Acts 9:36-43 & John 10:22-30
Peter raises Dorcas and Jesus continues his discourse about the Good Shepherd
In the summer between my second and third year in training we went to India. We knew that there would be a culture shock, different language, different cultures, different expectations, different driving. Poverty that redefines ones understanding of poverty. We were lucky, we spent the first month in the safety and luxury of a theological college training ministers and priests from across India. To begin with if we got off the site once a day and back again that seemed like a great achievement. By the end of a month we were ready for the more extensive travels we had planned. We knew that we needed to pace ourselves, we got into a rhythm of taking siesta’s with Iris’s naps, that break was so important.
There were still those moments though, arriving in a new city by train, disembarking and immediately finding oneself surrounded by those offering help, or a taxi, or wanting a photo with a blonde toddler, or wanting to food to eat, or money to buy food to eat. One such time when we were arriving in a new city, we were immediately surrounded by people pulling us this way and that, we needed to get clear of the crowds and clear our heads.
Fortunately a man we had been speaking to on the train, who was coming home to visit his mother grabbed us and said, come with me. He grabbed us a taxi and gave the driver strict instructions about where we were going and within minutes we were in the comfort of our hotel for the night.
We have all had those moments when we feel overwhelmed by situation. Perhaps starting a new job where you don’t yet know quite what’s expected of you, or working in a shop in the weeks leading up to Christmas, or standing in front of a class expected to make a presentation, either as a fellow student or as the teacher, or at the sick bed of a member of our family or a friend. We all have those moments when we feel overwhelmed, and wish we had a broom cupboard to go and sit quietly in or perhaps simply that the ground would swallow us up.
You can imagine perhaps imagine the scene when Peter arrives at Dorcas’ bedside. He has been summoned by the local church. He is immediately surrounded by people in mourning. Each of them Trying to show him what Dorcas had meant to them. Getting him to touch the clothes she had made for them: for the poor, the sick and the widowed the work she had done as she, being a disciple of Christ, wanted to show the love and compassion of God in practical ways. Peter realises what he needs is to pray. He sends them all out of the room and prays. He doesn’t know what he is meant to do – or what is meant to happen, but through prayer, he suddenly knows that he must call to Dorcas to get up.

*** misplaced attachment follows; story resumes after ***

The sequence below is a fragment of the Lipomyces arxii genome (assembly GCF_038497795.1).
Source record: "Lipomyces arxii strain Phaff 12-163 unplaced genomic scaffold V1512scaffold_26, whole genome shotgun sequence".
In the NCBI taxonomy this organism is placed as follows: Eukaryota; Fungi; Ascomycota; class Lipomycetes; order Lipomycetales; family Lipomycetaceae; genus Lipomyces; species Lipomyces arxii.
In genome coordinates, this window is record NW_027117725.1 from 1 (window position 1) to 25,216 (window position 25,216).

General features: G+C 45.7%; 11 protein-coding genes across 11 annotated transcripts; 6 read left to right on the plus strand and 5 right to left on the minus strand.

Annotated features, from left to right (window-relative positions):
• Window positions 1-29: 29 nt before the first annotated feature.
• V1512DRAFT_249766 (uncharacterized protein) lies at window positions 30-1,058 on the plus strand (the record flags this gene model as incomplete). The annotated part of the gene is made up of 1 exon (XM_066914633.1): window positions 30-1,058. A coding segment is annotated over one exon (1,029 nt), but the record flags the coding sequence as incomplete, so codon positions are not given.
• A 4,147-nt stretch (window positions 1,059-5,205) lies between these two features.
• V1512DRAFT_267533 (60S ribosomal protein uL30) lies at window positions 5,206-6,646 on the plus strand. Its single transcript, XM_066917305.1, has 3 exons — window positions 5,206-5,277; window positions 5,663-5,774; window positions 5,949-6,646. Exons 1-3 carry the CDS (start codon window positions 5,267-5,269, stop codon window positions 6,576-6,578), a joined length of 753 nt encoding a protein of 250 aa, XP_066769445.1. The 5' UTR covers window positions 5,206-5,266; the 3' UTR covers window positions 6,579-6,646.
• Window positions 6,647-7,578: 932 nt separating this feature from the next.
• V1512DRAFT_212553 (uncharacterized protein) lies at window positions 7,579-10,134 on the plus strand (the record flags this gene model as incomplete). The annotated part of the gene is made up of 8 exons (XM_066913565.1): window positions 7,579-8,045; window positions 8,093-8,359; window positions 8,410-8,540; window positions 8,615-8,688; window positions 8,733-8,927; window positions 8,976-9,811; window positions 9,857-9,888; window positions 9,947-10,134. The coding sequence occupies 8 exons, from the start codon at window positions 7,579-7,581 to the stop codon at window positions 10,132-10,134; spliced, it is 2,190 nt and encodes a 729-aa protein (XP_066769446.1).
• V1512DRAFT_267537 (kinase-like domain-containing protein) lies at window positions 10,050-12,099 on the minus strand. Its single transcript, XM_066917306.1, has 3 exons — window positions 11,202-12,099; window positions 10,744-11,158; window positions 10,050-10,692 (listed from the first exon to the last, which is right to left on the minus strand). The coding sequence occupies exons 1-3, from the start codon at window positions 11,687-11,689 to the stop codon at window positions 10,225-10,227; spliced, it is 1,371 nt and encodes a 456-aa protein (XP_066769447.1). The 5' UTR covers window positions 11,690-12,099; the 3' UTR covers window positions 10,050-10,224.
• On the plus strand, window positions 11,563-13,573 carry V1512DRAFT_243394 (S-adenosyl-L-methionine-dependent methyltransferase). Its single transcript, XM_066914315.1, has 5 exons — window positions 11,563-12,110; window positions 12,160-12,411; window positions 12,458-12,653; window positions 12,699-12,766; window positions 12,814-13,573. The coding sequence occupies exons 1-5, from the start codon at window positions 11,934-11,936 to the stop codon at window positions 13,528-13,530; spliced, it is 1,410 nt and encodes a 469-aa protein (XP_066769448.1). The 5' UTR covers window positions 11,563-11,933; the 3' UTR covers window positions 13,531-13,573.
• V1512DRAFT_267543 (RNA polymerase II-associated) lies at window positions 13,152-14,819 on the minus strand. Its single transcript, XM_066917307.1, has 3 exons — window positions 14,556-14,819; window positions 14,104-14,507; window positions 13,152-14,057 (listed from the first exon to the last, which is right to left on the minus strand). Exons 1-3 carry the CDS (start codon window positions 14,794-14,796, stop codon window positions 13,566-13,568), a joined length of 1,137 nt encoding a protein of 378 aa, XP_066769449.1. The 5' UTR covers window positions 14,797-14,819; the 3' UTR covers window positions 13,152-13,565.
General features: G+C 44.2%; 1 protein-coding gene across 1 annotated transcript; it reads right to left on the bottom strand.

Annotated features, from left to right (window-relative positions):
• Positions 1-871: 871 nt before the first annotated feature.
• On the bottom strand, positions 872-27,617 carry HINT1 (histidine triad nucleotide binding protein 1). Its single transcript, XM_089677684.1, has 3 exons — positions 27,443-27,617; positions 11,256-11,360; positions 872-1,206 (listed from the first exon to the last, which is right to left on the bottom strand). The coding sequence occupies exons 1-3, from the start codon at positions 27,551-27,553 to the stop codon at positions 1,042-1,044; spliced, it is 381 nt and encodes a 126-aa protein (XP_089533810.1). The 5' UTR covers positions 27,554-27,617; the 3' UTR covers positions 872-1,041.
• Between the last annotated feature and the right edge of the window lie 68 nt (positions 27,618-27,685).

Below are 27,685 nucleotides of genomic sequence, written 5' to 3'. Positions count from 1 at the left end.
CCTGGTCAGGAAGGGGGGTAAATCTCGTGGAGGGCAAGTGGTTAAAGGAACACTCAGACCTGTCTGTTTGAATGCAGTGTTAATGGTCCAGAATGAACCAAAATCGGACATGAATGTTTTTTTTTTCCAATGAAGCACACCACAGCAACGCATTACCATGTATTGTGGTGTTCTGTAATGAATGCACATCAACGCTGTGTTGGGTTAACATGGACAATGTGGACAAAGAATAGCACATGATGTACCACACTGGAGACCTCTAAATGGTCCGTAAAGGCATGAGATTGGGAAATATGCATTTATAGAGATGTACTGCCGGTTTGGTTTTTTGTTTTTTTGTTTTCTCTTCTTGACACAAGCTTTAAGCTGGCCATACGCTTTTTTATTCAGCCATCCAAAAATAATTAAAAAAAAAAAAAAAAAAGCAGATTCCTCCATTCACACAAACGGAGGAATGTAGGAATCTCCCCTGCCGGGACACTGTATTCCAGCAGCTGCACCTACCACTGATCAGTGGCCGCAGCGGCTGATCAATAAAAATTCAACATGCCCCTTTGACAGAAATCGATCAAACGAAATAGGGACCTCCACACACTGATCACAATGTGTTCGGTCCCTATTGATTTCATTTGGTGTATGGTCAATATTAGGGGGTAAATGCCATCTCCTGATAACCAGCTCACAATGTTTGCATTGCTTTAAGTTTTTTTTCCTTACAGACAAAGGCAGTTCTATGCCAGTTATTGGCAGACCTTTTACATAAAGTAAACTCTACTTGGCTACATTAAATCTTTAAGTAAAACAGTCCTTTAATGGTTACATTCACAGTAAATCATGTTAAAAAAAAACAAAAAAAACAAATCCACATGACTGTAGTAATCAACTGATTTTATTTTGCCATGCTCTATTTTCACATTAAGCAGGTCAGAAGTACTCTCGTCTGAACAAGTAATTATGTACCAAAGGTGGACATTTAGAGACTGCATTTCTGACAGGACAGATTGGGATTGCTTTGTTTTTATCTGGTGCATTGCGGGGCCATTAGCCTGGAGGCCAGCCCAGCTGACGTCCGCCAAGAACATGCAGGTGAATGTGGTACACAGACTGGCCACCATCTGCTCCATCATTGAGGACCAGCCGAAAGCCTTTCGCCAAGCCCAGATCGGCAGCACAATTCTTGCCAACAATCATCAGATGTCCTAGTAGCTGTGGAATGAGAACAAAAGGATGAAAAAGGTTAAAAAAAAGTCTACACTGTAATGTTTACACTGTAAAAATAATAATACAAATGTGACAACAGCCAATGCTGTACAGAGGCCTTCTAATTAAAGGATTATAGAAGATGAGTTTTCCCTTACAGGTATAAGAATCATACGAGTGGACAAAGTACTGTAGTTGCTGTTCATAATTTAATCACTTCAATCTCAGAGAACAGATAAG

In the Gospel Jesus is also overwhelmed with people. It is the feast of Dedication and Jesus is in the Temple. Dedication is Hannukah, it is the celebration of the dedication (or rededication) of the 2nd Temple after the Exile – as a result of the Maccabean revolt. This is the festival of lights where the oil which was only supposed to last a single night lasts 8 nights – and demonstrates God’s faithfulness to his people. So the temple is busy. Jesus is Surrounded not just by those who believed and followed him,
but by those who wanted to stone him for his claims. They are challenging him, jeering at him to prove himself. Perhaps his followers are feeling a bit daunted and overwhelmed by this crowd threatening them and their teacher.
But Jesus holds his ground, and continues with the themes of the last few verses – the model of the Good Shepherd. Jesus tells them that those who choose to believe him will recognise his voice and what he is telling them, and God will be faithful to them. Like the sheep who recognise their shepherd, and the good shepherd who will go to the ends of the earth to bring them home. No matter what they say or threaten to do, God will be there for them – they cannot be snatched away – the darkness cannot overcome the light.
And so it is with all things, the working out of the cross and resurrection is that we know that we have nothing to fear, because God has been there already. And because ultimately, God has won the day, and every day. Nothing can come between us and God. Revelation is not meant to be a literal story of the future, but a figurative explanation of the impact of the resurrection for those who are most overwhelmed by their circumstances. In todays passage from Revelation we are told that all the multitude gathered around the throne of Jesus are those who have been through the ordeal. They are the ones who have been overwhelmed, who have struggled to remain faithful, who have faltered, but who have turned to God, and God has been faithful to them. God has made their clothes pure and white so that they can join with us all, as Saints, with the whole company of heaven around the Throne of our God.
So remember no matter how overwhelmed, no matter how much you would like the ground to swallow you up – Christ is there by your side. Find your chance to be still and quiet, to pray. And listen for the still small voice of God to call you to stand up with Dorcas and share the love of God.
The Reverend Robin Sims-Williams
8.00am Said Eucharist in the lady chapel
10.00am Parish Eucharist with choir and Sunday School
Said Eucharist on Wednesdays at 11.00am
Monday through Thursday at 5.30pm
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